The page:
After facing challenges last year to move a local homeless population, Albany City Council has extended funding to a Berkeley nonprofit in an effort to help the inhabitants find permanent housing.
During its meeting Jan. 21, the council unanimously agreed to pay the Berkeley Food and Housing Project, a homeless and low-income outreach organization, up to $76,000 over the course of one year to continue to find housing for residents of the Albany Bulb. The city is also funding a temporary winter homeless shelter, two prefabricated buildings next to a parking lot about 100 yards from the Bulb.
The Bulb is a waterfront park located at the end of a peninsula in Albany and has served as a place of residence for dozens of homeless people over the years.
In May of last year, the council voted to remove the encampments from the peninsula, starting in October, in order to transition the Bulb to a state park. Soon afterward, the city enlisted the help of BFHP and, in September, renewed the contract for another four months.
The project has successfully found housing for seven homeless residents, though two have been evicted due to inadequate control of their dogs, said Albany public information officer Nicole Almaguer in an email.
With a few of the residents moved out, the Bulb’s population is now about 45 people, according to seven-year Albany Bulb resident Amber Whitson.
The three representatives of BFHP said during the council meeting that they have been successful in starting to develop relationships with the Bulb’s residents and with prospective landlords. However, poor credit scores, low income and pets have presented challenges to locating adequate housing.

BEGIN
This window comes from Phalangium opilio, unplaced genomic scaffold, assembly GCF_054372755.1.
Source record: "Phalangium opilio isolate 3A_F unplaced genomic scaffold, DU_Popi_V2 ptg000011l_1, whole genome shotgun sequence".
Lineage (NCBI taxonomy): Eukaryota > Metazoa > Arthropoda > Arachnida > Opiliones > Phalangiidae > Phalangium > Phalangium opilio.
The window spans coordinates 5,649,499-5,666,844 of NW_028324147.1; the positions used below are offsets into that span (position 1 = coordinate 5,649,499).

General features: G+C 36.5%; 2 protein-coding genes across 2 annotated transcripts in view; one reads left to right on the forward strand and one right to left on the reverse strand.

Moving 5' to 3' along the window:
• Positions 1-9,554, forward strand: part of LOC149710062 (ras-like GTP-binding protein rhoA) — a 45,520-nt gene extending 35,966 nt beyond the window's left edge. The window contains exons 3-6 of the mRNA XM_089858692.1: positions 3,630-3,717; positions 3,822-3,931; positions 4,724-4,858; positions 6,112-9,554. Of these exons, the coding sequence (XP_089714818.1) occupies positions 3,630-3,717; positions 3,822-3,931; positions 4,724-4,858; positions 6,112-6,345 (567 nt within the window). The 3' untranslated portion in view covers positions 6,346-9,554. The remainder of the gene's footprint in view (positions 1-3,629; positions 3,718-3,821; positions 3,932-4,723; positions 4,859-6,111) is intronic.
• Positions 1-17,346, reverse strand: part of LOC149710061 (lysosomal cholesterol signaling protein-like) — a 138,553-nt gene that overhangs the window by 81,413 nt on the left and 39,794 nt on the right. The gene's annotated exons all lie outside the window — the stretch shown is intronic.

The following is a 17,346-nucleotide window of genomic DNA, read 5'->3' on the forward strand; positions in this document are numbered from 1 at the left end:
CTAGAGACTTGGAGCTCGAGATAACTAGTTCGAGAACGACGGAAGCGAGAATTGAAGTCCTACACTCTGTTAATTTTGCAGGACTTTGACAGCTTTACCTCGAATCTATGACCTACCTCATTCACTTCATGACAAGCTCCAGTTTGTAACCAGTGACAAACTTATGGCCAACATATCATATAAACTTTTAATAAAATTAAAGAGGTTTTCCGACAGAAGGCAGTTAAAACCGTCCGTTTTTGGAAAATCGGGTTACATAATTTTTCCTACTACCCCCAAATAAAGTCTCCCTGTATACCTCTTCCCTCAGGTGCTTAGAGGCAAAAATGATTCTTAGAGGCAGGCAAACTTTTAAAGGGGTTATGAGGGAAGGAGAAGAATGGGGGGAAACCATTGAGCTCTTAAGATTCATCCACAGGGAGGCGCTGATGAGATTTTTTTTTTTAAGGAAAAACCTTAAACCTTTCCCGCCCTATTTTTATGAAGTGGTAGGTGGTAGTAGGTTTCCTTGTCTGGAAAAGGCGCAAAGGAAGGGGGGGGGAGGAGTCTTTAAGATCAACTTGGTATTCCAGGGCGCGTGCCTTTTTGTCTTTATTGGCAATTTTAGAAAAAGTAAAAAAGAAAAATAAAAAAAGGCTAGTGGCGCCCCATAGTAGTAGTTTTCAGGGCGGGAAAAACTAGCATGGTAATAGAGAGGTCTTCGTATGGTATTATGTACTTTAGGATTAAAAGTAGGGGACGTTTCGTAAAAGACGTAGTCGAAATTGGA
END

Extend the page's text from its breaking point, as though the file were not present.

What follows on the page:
But Eric Husted, local activist and member of Share the Bulb, a group dedicated to preserving the area, said BFHP’s efforts have not been very successful due to the lack of trust and poor communication between the Bulb’s residents and the organization. Whitson pointed to the winter homeless shelter in the Bulb area as an example of the inefficient use of the city’s funds, because few residents use the facility due to its strict rules and cameras.
“(BFHP) is not working hard to develop trust regardless of the benefits,” Whitson said. “We are people, and they are treating us like vectors. This is what it feels like to all of us.”
Still, Albany City Council has not yet decided on a deadline for evicting the residents, Almaguer said.
“It has been a really good thing that Albany is recognizing that every city can’t just say, ‘We don’t want to deal with the homeless people,’ ” said Andrew Franklin, the informal liaison between Albany Bulb residents and the city along with BFHP. “From my observation, they are taking the right steps.”